Life on the Outside

The Prison Odyssey of Elaine Bartlett

Author: Jennifer Gonnerman

Publisher: Macmillan

ISBN: 9780312424572

Category: Biography & Autobiography

Page: 368

View: 3558

Chronicles the life of Elaine Bartlett, a woman who spent sixteen years in prison for selling cocaine, tracing her steps as she is released from prison and tries to reconstruct her life.

Rape New York

Author: Jana Leo

Publisher: The Feminist Press at CUNY

ISBN: 9781558616820

Category: Biography & Autobiography

Page: 192

View: 9459

In the gripping first pages of this true story, Jana Leo relives the moment-by-moment experience of a home invasion and rape in her own apartment in Harlem. After she reports the crime, she waits. Between police disinterest and squabbles from the health insurance company over who’s going to pay for the rape kit, she realizes that the violence of such an experience does not stop with the crime. Increasingly concerned that the rapist will return, she seeks help from her landlord, who refuses to address security issues on the property. She comes to understand that it is precisely these conditions of newly gentrified lower-income areas which lead to vulnerable living spaces, high turnover rates, and ultimately higher profits for slumlords. In this most singular memoir, Leo weaves a psychological journey into an analysis that becomes equally personal: the fault lines of property mismanagement, class vulnerabilities, and a deeply flawed criminal justice system. In a stunning conclusion, Leo has her day in court.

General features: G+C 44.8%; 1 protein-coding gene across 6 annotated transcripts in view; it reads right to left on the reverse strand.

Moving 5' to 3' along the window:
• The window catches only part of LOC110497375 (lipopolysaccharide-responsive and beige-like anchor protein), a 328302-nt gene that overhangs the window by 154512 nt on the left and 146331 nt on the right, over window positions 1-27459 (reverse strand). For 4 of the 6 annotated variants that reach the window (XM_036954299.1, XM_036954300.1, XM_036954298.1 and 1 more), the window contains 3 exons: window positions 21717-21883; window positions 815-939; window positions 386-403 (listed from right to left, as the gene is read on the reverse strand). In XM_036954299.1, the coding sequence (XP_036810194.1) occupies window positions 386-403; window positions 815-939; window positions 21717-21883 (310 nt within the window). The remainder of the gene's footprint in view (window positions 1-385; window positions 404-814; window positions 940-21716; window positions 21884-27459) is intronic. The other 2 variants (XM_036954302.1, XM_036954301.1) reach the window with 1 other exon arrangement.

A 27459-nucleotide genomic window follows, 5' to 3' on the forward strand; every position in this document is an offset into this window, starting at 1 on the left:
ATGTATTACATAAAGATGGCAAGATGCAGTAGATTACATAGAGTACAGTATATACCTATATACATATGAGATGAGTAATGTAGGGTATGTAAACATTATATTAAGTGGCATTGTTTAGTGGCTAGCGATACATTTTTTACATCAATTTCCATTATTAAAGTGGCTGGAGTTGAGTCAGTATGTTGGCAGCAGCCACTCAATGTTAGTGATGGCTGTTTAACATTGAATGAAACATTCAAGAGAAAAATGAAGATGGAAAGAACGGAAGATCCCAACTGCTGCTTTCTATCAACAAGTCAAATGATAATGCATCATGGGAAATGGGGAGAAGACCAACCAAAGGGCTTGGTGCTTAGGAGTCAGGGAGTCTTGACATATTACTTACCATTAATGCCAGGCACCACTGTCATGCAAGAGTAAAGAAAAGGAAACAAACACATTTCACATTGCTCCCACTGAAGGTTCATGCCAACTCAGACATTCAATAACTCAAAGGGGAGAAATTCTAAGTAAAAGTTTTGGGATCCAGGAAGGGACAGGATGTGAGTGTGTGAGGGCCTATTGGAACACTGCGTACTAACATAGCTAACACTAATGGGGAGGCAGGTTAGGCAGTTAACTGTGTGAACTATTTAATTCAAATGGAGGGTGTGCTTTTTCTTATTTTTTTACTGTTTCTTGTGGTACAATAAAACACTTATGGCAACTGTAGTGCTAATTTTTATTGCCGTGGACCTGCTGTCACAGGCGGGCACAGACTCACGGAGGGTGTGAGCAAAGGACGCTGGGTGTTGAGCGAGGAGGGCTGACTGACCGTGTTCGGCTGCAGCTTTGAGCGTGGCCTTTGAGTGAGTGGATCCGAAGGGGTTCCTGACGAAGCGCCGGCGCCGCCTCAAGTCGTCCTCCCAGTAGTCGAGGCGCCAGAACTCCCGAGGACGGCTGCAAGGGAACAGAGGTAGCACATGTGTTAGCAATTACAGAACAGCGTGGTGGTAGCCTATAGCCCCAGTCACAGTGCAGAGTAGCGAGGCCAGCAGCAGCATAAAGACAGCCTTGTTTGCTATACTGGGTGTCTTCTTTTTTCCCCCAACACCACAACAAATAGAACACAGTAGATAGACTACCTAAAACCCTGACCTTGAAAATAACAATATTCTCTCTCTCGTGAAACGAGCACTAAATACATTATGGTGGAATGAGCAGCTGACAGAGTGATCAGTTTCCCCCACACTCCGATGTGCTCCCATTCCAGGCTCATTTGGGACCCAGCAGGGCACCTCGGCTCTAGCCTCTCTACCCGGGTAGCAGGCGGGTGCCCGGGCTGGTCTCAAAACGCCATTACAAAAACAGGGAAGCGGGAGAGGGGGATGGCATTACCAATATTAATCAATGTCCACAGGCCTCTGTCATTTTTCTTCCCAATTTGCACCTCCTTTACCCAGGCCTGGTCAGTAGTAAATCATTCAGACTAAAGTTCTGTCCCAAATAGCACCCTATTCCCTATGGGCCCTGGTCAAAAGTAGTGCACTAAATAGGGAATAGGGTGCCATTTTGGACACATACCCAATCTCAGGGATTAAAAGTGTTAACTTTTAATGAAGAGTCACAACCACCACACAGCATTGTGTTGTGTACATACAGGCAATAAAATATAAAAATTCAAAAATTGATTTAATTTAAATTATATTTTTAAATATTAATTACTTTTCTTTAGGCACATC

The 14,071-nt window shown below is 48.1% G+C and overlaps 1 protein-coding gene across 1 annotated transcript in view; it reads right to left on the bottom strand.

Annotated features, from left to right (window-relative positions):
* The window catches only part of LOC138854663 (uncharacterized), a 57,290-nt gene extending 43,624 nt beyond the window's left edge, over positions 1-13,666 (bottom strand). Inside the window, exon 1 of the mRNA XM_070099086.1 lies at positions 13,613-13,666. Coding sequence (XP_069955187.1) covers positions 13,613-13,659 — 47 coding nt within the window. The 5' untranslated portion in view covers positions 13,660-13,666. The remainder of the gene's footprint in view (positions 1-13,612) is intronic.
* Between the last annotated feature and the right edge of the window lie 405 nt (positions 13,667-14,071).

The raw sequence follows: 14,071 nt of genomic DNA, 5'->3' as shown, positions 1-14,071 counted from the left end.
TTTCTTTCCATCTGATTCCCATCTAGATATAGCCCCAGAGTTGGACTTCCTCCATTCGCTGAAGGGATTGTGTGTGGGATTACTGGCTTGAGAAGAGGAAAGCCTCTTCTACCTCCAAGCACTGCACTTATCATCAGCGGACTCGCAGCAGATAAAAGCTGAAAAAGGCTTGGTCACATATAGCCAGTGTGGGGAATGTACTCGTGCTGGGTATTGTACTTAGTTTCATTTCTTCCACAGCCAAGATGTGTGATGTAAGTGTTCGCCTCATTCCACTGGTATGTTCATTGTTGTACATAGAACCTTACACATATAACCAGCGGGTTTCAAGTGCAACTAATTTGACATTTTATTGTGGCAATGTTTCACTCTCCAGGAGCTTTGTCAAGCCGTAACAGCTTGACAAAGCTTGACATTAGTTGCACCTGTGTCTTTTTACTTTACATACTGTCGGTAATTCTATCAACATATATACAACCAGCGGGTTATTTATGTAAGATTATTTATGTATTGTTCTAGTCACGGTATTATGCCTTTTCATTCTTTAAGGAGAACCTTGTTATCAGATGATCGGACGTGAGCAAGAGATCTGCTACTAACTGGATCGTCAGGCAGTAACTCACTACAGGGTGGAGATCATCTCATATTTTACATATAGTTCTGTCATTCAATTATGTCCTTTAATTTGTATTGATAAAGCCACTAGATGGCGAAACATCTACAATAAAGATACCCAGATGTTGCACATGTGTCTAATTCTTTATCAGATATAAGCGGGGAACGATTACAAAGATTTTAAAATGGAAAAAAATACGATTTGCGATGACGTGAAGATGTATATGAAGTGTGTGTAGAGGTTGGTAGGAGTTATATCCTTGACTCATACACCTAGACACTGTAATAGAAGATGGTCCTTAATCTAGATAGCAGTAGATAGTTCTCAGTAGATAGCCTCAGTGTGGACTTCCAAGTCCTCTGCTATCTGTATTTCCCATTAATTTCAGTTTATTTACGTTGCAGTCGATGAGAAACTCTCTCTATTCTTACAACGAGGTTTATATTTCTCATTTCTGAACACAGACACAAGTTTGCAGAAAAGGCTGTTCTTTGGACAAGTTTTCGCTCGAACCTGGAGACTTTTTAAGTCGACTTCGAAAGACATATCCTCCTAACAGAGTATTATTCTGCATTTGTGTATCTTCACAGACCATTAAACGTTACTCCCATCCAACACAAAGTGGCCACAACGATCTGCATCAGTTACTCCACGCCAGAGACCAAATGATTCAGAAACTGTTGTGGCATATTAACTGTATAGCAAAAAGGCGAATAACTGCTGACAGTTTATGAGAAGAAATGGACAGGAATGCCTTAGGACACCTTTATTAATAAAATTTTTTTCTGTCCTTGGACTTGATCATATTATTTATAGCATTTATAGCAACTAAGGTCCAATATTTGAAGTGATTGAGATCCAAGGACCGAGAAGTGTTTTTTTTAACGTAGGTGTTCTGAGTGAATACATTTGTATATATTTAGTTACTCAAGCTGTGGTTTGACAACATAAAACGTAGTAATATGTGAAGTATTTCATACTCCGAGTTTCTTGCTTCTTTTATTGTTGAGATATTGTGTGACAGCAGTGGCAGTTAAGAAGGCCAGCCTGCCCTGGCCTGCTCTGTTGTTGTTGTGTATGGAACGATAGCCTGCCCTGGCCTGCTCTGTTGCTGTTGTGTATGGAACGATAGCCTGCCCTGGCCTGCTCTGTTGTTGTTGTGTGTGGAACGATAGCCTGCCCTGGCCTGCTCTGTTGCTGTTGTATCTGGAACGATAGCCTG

Globalization and American Popular Culture

Author: Lane Crothers

Publisher: Rowman & Littlefield Publishers

ISBN: 144221497X

Category: Political Science

Page: 292

View: 887

Now in a fully revised and updated edition, this concise and insightful book explores the ways American popular products such as movies, music, television programs, fast food, sports, and even clothing styles have molded and continue to influence modern globalization. Lane Crothers offers a thoughtful examination of both the appeal of American products worldwide and the fear and rejection they induce in many people and nations around the world. The author defines what we mean by "popular culture," how popular culture is distinguished from the generic concept of "culture," and what constitutes "American" popular culture. Tracing how U.S. movies, music, and TV became dominant in world popular culture, Crothers also considers the ways in which non-visual products like fast-food franchises, sports, and fashion have become ubiquitous. He also presents a fascinating set of case studies that highlight the varied roles American products play in a range of different nations and communities. Concluding with a projection of the future impact of American popular culture, this book makes a powerful argument for its central role in shaping global politics and economic development.

Social Class and Changing Families in an Unequal America

Author: Marcia Carlson,Paula England

Publisher: Stanford University Press

ISBN: 0804770891

Category: Social Science

Page: 230

View: 6989